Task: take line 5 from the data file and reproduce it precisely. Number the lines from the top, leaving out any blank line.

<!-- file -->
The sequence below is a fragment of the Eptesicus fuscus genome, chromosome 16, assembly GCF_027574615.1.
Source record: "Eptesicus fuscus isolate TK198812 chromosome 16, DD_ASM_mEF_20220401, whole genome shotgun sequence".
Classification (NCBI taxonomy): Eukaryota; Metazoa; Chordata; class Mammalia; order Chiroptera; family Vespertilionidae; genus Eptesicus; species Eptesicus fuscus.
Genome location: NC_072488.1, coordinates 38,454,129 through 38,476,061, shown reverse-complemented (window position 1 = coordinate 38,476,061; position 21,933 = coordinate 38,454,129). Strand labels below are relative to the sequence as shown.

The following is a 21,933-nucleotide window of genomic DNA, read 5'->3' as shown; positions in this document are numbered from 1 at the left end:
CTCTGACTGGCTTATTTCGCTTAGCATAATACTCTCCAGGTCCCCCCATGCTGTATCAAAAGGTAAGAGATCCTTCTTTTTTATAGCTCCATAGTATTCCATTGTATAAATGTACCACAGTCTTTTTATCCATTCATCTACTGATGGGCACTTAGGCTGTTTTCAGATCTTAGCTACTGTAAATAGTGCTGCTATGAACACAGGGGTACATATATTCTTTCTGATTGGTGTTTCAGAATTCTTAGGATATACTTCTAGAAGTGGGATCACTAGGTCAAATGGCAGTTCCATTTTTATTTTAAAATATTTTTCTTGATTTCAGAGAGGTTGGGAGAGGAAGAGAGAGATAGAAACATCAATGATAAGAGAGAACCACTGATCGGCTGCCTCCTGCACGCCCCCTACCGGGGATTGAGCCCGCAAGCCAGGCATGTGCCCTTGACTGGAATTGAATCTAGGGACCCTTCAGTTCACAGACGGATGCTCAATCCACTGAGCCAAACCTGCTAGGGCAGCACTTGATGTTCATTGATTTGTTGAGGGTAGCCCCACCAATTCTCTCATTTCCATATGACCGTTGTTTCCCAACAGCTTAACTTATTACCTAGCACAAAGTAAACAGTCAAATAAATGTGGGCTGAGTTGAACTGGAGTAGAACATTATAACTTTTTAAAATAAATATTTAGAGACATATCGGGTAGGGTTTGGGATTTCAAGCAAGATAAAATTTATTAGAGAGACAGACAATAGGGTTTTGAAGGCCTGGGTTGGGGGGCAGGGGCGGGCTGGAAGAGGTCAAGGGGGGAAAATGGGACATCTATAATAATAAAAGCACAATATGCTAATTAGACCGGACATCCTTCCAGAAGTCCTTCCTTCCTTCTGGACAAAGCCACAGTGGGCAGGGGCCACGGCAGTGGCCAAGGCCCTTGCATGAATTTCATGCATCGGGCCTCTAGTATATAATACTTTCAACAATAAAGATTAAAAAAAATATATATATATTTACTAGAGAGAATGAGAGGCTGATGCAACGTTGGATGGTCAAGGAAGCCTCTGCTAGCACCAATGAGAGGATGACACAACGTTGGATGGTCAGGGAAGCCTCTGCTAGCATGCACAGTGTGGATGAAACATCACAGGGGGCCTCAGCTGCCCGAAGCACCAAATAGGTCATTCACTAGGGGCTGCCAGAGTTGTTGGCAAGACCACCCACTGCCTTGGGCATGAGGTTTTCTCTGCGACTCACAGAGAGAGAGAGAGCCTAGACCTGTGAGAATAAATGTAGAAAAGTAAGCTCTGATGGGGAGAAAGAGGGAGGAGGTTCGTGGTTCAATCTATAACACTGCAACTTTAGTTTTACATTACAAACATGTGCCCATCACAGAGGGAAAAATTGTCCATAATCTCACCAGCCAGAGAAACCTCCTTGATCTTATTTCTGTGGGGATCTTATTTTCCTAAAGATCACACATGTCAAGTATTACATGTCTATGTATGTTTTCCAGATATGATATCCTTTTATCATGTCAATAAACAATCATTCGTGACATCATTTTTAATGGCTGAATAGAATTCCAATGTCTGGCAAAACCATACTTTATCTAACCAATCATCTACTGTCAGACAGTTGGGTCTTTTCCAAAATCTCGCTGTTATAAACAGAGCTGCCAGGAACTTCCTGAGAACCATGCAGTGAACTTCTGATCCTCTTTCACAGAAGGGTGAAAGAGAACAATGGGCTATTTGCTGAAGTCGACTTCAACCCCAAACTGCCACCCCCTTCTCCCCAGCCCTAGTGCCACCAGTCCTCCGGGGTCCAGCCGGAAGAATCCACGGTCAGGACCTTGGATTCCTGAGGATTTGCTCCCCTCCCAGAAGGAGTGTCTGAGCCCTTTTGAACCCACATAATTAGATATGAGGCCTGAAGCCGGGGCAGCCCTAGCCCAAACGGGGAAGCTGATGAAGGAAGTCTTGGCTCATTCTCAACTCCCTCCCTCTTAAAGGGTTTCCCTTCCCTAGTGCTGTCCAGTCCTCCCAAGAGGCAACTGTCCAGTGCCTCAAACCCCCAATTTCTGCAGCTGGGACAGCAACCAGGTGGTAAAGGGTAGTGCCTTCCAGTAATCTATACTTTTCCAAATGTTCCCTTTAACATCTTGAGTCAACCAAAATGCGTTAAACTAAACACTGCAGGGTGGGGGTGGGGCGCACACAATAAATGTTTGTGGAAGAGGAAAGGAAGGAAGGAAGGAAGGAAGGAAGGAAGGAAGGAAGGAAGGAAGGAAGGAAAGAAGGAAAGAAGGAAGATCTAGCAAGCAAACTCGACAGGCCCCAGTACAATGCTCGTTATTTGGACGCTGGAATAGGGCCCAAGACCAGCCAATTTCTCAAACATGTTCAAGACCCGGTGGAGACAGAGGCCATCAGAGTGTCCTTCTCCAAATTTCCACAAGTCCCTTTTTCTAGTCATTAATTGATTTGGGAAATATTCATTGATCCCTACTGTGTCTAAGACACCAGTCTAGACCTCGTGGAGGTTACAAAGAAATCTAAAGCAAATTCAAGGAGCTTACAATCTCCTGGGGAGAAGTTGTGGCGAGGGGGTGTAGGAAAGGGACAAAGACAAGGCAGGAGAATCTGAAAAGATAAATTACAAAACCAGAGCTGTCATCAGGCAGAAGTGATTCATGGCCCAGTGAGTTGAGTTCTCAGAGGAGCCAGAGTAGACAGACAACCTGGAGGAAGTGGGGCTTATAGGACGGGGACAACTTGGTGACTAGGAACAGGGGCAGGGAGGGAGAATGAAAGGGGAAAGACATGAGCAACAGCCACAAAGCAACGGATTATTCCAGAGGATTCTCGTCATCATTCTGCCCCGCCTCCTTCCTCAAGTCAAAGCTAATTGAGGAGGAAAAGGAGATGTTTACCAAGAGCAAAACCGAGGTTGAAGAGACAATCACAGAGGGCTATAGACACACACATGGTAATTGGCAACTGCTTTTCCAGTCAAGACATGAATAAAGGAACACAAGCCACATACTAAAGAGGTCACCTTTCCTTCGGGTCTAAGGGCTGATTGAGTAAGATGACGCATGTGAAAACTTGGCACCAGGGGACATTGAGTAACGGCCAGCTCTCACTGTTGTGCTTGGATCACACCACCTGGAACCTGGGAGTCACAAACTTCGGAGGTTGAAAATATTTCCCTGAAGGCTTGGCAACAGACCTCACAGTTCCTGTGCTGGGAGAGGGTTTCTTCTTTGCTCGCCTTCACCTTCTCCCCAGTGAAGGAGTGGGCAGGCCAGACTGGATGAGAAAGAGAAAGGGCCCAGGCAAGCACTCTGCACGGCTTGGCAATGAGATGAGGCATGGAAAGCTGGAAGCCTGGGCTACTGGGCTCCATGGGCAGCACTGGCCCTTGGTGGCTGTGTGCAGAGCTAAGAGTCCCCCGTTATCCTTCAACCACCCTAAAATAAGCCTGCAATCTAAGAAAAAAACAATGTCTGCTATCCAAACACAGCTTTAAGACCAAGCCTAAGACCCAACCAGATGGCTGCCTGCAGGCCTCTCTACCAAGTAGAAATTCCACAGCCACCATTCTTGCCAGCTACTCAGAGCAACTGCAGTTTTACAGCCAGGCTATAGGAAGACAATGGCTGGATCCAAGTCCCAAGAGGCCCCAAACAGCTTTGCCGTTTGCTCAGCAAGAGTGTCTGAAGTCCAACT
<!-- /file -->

The following is a 21,933-nucleotide window of genomic DNA, read 5'->3' as shown; positions in this document are numbered from 1 at the left end: